Why does this matter?
When performing a sharp cut, turn, or any other type of fast direction change on the field, poor eccentric/isometric strength leads to longer transition times.
On the other hand, if you can apply the breaks and switch course in the blink of an eye, you'll be much more likely to create time and space for yourself or your teammates in any game situation that requires quick changes of direction.
This is one of the big benefits of jump training few people understand. Everybody's so focused on who posts the biggest numbers when tested for Vertical or Broad Jumps that we have lost sight of what jump training for field sport athletes really means.
Barring the odd play, there's no max effort jumping in football, hockey or tennis. And while having the ability to jump high certainly plays a big part in basketball and volleyball, developing greater concentric power is just one piece of the puzzle. If your eccentric and isometric strength aren't up to snuff, you won't maximize your quickness on the field, which is the ultimate goal of jump training for field sport athletes.
Yes, seeing your name up there on the gym record board under "Highest Vertical Jump" feels great. As do the pats on the back from your coaches. But it doesn't really tell anything except that you can generate a high amount of force quickly from a standstill. The only problem is, in most game situations, you don't start moving from a dead stop position. You must first decelerate before you can accelerate. And if it takes you forever to stop before you take off in another direction, you won't be very successful on the field despite what that record board reads.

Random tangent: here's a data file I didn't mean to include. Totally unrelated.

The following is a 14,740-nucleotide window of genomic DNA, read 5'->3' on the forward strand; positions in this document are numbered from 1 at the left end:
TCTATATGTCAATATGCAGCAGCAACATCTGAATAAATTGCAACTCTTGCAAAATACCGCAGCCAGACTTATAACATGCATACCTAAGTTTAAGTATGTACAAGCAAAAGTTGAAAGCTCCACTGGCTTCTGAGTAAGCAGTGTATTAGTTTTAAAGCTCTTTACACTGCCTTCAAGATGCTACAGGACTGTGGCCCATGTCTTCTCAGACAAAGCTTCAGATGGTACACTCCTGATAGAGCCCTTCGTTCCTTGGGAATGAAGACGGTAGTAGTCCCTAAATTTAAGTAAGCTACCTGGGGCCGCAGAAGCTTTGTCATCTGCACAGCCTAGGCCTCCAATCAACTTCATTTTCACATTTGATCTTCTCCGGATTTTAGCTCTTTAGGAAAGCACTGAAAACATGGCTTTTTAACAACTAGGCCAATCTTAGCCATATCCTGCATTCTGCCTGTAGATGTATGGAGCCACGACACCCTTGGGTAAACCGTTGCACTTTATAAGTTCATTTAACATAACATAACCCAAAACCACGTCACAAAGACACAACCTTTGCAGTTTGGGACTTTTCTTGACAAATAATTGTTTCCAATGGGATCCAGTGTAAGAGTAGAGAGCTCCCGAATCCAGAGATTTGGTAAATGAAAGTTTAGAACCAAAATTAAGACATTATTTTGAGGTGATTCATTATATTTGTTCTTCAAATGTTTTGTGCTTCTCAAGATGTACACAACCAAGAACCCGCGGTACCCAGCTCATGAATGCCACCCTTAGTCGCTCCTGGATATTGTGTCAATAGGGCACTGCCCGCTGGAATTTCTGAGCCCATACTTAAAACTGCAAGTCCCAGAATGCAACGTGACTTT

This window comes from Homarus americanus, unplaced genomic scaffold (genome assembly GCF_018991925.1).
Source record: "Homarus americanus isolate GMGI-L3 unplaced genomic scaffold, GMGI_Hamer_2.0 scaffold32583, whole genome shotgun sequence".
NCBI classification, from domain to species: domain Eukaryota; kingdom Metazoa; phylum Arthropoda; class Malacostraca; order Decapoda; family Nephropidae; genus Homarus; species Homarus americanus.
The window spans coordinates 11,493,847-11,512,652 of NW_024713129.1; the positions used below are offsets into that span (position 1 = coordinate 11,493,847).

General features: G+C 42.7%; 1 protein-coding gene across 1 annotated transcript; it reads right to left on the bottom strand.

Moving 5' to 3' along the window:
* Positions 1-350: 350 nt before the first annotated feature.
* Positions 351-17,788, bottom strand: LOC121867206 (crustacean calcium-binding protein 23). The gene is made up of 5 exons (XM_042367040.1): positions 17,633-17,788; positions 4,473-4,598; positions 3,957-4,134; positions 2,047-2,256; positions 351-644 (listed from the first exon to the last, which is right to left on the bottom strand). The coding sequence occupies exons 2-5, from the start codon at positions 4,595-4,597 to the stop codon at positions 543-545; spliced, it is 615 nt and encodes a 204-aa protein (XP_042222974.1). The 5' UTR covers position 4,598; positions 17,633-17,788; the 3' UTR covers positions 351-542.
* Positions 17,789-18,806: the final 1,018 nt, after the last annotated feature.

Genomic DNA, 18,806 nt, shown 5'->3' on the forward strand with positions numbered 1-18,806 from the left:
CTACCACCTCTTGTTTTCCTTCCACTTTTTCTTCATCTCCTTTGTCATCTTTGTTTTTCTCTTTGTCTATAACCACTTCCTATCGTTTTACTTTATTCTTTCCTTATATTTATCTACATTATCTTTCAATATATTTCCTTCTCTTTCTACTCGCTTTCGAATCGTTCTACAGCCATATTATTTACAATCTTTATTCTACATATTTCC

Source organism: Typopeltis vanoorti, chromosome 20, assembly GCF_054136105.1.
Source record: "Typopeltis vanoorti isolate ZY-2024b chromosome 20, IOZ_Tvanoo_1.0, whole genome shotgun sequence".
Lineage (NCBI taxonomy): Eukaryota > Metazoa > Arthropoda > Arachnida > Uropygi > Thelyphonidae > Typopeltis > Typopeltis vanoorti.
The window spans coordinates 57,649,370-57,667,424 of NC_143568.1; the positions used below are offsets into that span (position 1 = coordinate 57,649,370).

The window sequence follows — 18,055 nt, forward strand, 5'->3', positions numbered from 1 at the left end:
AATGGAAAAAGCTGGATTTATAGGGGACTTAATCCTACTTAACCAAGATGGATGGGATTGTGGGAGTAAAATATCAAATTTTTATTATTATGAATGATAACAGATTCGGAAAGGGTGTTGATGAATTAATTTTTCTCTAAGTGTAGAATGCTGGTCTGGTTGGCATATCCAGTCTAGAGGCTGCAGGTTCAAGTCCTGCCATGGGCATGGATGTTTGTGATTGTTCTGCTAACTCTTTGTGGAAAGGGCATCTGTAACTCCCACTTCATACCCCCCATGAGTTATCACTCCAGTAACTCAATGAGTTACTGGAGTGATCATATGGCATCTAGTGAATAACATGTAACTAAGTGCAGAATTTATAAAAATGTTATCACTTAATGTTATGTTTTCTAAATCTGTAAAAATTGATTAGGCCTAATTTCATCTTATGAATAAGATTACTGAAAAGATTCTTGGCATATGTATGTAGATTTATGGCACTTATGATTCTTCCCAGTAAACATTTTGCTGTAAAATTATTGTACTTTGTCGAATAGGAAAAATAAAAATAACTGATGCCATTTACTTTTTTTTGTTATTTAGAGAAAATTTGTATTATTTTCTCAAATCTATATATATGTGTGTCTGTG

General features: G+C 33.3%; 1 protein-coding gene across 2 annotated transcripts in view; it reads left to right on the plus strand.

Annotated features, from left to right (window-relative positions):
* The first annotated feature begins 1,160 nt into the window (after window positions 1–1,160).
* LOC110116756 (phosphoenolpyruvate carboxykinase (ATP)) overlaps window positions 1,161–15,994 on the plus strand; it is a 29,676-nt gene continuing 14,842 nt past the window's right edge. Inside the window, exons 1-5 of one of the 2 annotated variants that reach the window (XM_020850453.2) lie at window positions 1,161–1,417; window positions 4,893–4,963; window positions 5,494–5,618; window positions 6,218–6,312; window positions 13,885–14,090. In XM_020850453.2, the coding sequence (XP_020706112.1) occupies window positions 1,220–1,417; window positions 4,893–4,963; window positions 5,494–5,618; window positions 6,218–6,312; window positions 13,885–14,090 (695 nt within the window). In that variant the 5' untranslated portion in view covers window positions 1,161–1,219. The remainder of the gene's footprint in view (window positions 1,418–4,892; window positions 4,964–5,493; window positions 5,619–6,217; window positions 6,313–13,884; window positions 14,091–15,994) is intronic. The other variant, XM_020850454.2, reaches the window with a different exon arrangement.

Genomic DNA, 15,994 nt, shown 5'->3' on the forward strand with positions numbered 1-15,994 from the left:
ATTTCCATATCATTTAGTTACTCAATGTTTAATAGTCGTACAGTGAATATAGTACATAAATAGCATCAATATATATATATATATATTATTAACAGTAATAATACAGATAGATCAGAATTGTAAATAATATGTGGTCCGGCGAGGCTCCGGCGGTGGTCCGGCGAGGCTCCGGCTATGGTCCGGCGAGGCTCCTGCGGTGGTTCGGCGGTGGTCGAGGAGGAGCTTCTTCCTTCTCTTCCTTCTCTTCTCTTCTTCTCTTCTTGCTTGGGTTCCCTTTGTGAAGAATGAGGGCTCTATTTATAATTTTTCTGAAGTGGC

That said, once you can display excellent landing mechanics on unilateral and bilateral jumps by sticking each rep, it's time to get reactive. For that, you'll be performing the exact same exercises (such as Vertical Jumps, Hurdle Jumps, Hurdle Hops, Lateral Bounds, etc.) as before. The only difference is that now you'll be rebounding in a "jump, jump, jump, stick" manner. Here are a few examples of what these movements look like:
These exercises represent what most people refer to as "jump training". While they're appropriate choices for intermediate trainees, we need to progress to more advanced drills for developing maximal power and elasticity in advanced athletes. We'll discuss the exercises and methods for achieving this in Part 3.
Wallace, BJ et al. "Quantification of Vertical Ground Reaction Forces of Popular Bilateral Plyometric Exercises." Journal of Strength and Conditioning Research. 2010 Jan; 24(1):207-212.
Photo Credit: WoodysPhotos/iStock
READ MORE FROM YUNUS BARISIK:
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- Boost Your Athletic 'Elasticity' With This Depth Jump Variation